David, like you, my plane blade cutting edges are generally curved slightly, but I still bend a plane's sole when doing so is useful. This is particularly the case with my no. 7 try plane, rarely so with no. 5 jack planes, and never intentionally with something like no 4 smoothing planes. I don't use a no. 6 plane: I don't even own one, so I guess this is a size for which I've never found a purpose. Slainte.David C":3s6341uf said:I believe Richard Jones bends planes, but I prefer the cambered edge approach, as it is easy to teach.
Interesting - thanks for posting that, Jeff.Jeff Gorman":30wtfzwe said:Custard wrote:
Karl Holtey says most woodworkers would be astonished if they realised how much the sole of the average plane can deflect in use.
The proof of the pudding is in the testing as at http://tinyurl.com/7oeqdez
I wouldn't be surprised, for similar body shapes, to find that mild steel deflected more than cast iron, but this is only an instinctive response.
Absolutely! Any theory which shows that something which is demonstrably working can't work is clearly a theory with some "issues".Cheshirechappie":22djskzq said:Which basically pretty much confirms what we all 'knew' anyway.
I'm not trying to make any precise or analytical point, here. Just that longer planes will deflect more than short ones under a given load, and that quite small increases in plane sole thickness (and perhaps more significantly, deeper side webs) will stiffen them up quite a bit.Harbo":3pgl3w7q said:Are you talking about bending moments here?
They are dependent on span but your argument seems to be based on the idea that the plane is only supported at the front and back edges.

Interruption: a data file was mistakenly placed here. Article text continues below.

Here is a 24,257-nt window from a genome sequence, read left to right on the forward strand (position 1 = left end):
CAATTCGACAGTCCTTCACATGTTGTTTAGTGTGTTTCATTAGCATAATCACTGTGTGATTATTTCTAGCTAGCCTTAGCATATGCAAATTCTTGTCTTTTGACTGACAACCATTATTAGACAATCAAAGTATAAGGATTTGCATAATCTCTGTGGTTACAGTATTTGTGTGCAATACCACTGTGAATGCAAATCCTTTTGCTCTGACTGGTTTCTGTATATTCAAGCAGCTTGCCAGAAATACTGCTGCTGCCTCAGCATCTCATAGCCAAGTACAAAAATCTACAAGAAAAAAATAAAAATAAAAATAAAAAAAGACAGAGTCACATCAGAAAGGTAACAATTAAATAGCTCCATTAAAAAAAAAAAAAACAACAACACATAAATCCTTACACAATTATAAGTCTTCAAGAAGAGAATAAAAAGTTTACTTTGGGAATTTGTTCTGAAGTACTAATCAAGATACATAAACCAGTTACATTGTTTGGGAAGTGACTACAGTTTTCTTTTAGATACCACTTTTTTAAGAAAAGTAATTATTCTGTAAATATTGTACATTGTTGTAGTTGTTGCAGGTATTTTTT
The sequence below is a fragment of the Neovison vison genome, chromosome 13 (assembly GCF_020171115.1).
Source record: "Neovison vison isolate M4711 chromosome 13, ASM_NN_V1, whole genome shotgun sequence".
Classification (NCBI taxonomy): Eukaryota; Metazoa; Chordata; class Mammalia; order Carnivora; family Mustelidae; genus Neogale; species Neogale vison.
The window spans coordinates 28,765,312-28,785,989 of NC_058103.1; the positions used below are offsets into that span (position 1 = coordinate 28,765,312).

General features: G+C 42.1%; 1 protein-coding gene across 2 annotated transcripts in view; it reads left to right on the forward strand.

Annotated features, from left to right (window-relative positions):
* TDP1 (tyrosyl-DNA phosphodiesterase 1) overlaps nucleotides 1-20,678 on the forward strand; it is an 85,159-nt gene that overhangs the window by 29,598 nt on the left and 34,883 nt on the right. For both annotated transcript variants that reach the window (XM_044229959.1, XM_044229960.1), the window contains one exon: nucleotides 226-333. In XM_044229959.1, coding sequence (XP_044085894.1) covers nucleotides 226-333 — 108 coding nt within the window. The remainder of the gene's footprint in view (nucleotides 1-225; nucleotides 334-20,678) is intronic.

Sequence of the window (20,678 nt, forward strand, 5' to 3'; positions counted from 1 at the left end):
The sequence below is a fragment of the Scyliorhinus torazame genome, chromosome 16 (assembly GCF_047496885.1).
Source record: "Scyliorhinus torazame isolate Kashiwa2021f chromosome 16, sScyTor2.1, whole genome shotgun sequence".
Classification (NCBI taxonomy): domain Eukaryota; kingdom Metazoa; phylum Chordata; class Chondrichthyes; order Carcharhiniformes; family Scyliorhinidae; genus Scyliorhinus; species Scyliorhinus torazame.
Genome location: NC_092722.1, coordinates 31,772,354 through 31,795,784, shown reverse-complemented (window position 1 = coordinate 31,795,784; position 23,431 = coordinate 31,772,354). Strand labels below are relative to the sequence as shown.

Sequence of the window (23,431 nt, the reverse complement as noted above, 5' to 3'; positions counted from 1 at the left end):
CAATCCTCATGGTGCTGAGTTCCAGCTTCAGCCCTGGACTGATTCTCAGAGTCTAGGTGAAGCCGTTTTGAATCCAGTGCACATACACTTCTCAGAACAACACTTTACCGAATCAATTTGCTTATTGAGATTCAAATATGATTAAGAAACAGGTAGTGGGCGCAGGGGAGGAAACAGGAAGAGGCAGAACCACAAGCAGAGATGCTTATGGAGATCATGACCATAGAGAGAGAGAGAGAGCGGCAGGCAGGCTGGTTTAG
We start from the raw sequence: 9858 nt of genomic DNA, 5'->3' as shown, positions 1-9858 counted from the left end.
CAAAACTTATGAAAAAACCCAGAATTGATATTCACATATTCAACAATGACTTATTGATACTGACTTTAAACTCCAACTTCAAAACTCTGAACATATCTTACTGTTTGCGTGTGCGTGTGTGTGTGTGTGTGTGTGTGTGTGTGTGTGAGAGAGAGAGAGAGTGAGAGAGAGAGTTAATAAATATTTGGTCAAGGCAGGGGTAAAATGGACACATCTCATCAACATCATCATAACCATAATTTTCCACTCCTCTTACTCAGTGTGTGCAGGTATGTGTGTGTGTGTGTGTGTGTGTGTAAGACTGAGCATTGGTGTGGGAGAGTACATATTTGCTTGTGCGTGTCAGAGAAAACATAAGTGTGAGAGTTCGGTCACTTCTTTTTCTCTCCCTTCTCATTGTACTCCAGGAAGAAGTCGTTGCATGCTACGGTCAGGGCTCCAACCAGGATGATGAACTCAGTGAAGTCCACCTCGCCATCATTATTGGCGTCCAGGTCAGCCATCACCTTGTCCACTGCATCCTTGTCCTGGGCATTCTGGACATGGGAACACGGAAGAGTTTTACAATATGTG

The actual span will vary according to irregularities in the sole and the profile of the wood being planed. No hollows - no BMs as it is being fully supported?
It will however be subjected to forces from the front and rear totes and any twisting that the woodworker might induce ?
His justification/rationlisation is that the scratch marks (and the removal of his magic marker lines) show that the plane's sole has made a contact (presumed to be uniform) with a lapping surface (presumed to be flat).Mr T":37265io3 said:Hi
Watching the video it is interesting that Paul doesn't actually test whether the sole is in fact flat after his treatment, he just tells us it is.
Can I have a simpler clue (or link) please?Mr T":3sdwql64 said:I sharpen my blades straight across but find I can get a laterally tapered shaving by changing the position of the plane on the wood (I have a video on Facetube about this)
Neither of those I suspect Chris because I bet your blades aren't sharpened straight across. More than likely your sharpening technique includes the normal practice of bevelling or slightly rounding over the corners so that they don't dig in which would leave a sharp ridge on each pass of the plane. This bevelling will be enough to do what you describe and demonstrate in your video.Mr T":yqqyrozl said:... I know you suggest tapered shavings cannot be taken with a non cambered blade, all I can say is it seems to work. Is it to do with weight distribution or the flexing of the sole suggested earlier?
Same here...my blades are always honed flat (difficult to do anything else with a Kell guide) I've never had any sort of problem in planing an edge and do it in the same way as it Chris's clip...'cept I don't put the plane sole down on the bench :lol: - RobMr T":1d4cq6ul said:David C., the plane sole is flat across the width. I know you suggest that tapered shavings cannot be taken with a non cambered blade, all I can say is it seems to work.